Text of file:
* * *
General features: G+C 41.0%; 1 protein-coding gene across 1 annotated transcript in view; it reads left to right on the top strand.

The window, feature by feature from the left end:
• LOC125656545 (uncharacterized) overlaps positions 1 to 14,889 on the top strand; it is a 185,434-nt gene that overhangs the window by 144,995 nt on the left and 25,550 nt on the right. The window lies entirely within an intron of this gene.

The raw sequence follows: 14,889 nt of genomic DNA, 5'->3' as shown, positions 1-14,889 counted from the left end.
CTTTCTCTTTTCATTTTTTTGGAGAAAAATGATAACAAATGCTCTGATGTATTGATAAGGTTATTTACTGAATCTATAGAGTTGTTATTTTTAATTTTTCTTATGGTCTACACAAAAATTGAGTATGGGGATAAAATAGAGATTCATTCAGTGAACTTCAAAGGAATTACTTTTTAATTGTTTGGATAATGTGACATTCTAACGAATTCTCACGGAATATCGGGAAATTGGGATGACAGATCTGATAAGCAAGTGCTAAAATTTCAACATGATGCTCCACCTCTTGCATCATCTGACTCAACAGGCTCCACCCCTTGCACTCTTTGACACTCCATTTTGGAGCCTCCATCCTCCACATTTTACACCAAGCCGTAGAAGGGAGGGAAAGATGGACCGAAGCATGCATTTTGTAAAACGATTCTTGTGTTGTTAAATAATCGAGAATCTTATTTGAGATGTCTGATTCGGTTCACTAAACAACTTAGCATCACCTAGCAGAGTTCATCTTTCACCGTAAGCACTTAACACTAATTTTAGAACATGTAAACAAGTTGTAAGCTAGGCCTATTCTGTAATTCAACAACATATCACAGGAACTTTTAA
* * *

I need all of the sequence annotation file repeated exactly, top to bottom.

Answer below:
General features: G+C 41.0%; 1 protein-coding gene across 1 annotated transcript in view; it reads left to right on the top strand.

The window, feature by feature from the left end:
• LOC125656545 (uncharacterized) overlaps positions 1 to 14,889 on the top strand; it is a 185,434-nt gene that overhangs the window by 144,995 nt on the left and 25,550 nt on the right. The window lies entirely within an intron of this gene.

The raw sequence follows: 14,889 nt of genomic DNA, 5'->3' as shown, positions 1-14,889 counted from the left end.
CTTTCTCTTTTCATTTTTTTGGAGAAAAATGATAACAAATGCTCTGATGTATTGATAAGGTTATTTACTGAATCTATAGAGTTGTTATTTTTAATTTTTCTTATGGTCTACACAAAAATTGAGTATGGGGATAAAATAGAGATTCATTCAGTGAACTTCAAAGGAATTACTTTTTAATTGTTTGGATAATGTGACATTCTAACGAATTCTCACGGAATATCGGGAAATTGGGATGACAGATCTGATAAGCAAGTGCTAAAATTTCAACATGATGCTCCACCTCTTGCATCATCTGACTCAACAGGCTCCACCCCTTGCACTCTTTGACACTCCATTTTGGAGCCTCCATCCTCCACATTTTACACCAAGCCGTAGAAGGGAGGGAAAGATGGACCGAAGCATGCATTTTGTAAAACGATTCTTGTGTTGTTAAATAATCGAGAATCTTATTTGAGATGTCTGATTCGGTTCACTAAACAACTTAGCATCACCTAGCAGAGTTCATCTTTCACCGTAAGCACTTAACACTAATTTTAGAACATGTAAACAAGTTGTAAGCTAGGCCTATTCTGTAATTCAACAACATATCACAGGAACTTTTAA